Trayvon Martin Corpse Photo Released Accidentally By Florida Prosecutors
Orlando, FL - A Trayvon Martin corpse photo was accidentally released by prosecutors during an “evidence dump” gone horribly wrong. The photo of Trayvon Martin post-mortem was included in a box with George Zimmerman’s college transcripts from his years spent at Seminole State.
Both the Trayvon Martin corpse photo and George Zimmerman’s college grades were supposed to be kept confidential. The office of Special Prosecutor Angela Corey released the confidential images and documents earlier today, according to the New York Daily News. Although the Florida prosecutor would likely prefer the media not run the post-mortem Trayvon Martin photo or George Zimmerman’s Seminole State transcripts or any of the other confidential documents, some media outlets have already published the material.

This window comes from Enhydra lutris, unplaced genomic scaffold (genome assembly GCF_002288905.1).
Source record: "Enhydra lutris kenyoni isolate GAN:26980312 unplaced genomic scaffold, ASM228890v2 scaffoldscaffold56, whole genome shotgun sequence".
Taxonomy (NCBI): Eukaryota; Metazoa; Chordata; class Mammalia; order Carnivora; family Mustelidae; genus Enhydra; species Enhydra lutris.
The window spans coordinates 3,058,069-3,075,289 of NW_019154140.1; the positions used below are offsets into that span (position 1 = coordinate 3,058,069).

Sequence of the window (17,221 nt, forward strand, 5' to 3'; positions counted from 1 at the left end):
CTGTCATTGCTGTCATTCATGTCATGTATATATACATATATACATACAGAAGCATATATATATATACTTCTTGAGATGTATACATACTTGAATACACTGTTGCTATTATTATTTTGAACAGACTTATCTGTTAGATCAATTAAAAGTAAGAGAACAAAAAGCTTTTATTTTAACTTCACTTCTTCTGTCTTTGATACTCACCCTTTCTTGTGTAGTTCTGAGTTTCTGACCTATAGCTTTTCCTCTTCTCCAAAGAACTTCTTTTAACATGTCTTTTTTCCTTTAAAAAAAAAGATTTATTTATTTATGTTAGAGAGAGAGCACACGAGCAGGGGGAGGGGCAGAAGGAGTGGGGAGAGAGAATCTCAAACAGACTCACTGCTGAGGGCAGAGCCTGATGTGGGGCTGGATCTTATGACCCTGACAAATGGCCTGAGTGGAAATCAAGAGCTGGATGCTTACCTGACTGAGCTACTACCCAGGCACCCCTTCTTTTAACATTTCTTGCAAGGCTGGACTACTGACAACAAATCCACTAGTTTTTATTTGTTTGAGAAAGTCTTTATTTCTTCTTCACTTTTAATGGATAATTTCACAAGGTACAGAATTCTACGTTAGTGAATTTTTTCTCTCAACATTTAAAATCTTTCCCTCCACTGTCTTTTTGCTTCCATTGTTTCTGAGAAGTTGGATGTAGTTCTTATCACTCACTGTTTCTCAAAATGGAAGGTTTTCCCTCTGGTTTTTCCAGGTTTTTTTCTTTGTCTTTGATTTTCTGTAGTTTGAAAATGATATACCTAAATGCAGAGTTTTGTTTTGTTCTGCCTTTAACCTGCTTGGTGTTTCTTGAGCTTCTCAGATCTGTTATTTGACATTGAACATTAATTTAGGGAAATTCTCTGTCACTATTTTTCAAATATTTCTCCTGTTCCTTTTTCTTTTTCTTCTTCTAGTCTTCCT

The Smoking Gun published the Trayvon Martin corpse image which shows the teenager laying face down in the grass after being shot. The files accidentally included in the box of evidence also include specific and graphic details about the Martin shooting. According to information published by the Orlando Sentinel, Sanford police officers found Trayvon Martin’s blood on the bag of Skittles candy in his pocket.
Confidential evidence in the George Zimmerman trial also shared by mistake with the public includes Sanford Police Department emails. The Zimmerman college transcripts note the man facing second-degree murder charges for shooting the teenager had been placed on academic probation in 2011 when his grade point average dipped below 2.0. Approximately one month before the Trayvon Martin shooting, Zimmerman was given permission for an administrative withdrawal from Seminole State.
The first Zimmerman hearing is not expected to take place for several months. The impact of the accidentally leaked Trayvon Martin corpse photo and the college transcripts of the murder suspect remain to be seen. The Daily Mail reports George Zimmerman is expected to take the stand in his own defense during the upcoming court proceedings.